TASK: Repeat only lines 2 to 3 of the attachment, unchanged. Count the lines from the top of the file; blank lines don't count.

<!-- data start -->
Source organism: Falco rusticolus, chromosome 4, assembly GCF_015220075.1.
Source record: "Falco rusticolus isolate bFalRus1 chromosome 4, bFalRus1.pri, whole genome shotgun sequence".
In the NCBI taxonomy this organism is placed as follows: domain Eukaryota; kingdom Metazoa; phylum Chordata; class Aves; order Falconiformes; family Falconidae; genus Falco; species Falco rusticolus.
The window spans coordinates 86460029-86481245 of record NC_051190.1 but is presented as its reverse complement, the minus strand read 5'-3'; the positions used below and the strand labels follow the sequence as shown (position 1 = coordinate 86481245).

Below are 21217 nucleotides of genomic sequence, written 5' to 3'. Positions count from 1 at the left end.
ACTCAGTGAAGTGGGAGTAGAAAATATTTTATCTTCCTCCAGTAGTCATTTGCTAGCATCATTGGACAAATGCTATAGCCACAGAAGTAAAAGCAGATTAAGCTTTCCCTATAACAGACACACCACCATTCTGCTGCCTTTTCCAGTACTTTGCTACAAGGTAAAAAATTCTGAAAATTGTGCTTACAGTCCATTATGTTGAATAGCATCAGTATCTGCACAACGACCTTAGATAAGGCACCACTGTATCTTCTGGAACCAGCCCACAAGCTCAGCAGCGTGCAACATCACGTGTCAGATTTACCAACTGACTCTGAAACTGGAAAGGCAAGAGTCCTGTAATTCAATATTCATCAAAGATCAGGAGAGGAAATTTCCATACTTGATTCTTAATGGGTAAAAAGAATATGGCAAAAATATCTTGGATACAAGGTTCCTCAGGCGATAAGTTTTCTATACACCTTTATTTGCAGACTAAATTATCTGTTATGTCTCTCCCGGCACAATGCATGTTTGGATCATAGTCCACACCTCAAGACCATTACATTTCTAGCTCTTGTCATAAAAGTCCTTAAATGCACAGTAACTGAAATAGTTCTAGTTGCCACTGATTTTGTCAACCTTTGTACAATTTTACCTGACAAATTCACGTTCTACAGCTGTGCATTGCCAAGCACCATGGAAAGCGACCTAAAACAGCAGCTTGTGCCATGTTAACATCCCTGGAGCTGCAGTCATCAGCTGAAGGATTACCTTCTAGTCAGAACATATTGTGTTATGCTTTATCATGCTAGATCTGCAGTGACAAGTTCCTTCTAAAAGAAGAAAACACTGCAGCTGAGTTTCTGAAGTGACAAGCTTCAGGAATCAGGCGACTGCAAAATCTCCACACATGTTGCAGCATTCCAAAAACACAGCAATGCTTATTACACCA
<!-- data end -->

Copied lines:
Source record: "Falco rusticolus isolate bFalRus1 chromosome 4, bFalRus1.pri, whole genome shotgun sequence".
In the NCBI taxonomy this organism is placed as follows: domain Eukaryota; kingdom Metazoa; phylum Chordata; class Aves; order Falconiformes; family Falconidae; genus Falco; species Falco rusticolus.